When I use Lumpy to make object diagrams, I usually define the functions and classes before I make the reference point. That way, function and class objects don’t appear in the diagram.
But if you are passing functions and classes as parameters, you might want them to appear. This example shows what that looks like; you can download it from http://thinkpython.com/code/lumpy_demo6.py.
import copy from swampy.Lumpy import Lumpy lumpy = Lumpy() lumpy.make_reference() class Point(object): """Represents a point in 2-D space.""" class Rectangle(object): """Represents a rectangle.""" def instantiate(constructor): """Instantiates a new object.""" obj = constructor() lumpy.object_diagram() return obj point = instantiate(Point)
Figure 19.8 shows the result. Since we invoke object_diagram inside a function, we get a stack diagram with a frame for the module-level variables and for the invocation of instantiate.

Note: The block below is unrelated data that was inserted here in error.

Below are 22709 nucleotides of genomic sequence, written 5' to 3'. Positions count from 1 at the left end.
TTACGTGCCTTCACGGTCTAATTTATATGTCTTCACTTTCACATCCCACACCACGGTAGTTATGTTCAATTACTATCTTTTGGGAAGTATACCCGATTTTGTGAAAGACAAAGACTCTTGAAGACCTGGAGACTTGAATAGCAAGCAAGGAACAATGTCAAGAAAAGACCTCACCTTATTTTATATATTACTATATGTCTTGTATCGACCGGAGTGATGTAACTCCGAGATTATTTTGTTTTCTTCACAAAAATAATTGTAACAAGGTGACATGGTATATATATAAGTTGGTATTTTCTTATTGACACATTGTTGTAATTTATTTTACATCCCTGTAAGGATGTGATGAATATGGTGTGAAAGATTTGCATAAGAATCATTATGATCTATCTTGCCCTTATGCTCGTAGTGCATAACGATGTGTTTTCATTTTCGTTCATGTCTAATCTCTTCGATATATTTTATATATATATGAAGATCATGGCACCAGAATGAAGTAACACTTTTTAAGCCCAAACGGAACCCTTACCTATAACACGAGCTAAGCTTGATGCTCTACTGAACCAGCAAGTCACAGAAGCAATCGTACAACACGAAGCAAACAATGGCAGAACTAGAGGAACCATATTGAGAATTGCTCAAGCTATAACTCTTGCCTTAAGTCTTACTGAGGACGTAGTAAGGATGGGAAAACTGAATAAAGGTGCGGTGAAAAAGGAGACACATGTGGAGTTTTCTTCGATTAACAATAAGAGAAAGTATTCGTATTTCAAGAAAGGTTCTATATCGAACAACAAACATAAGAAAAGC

At the module level, Point and Rectangle refer to class objects (which have type type); instantiate refers to a function object.
This diagram might clarify two points of common confusion: (1) the difference between the class object, Point, and the instance of Point, obj, and (2) the difference between the function object created when instantiate is defined, and the frame created with it is called.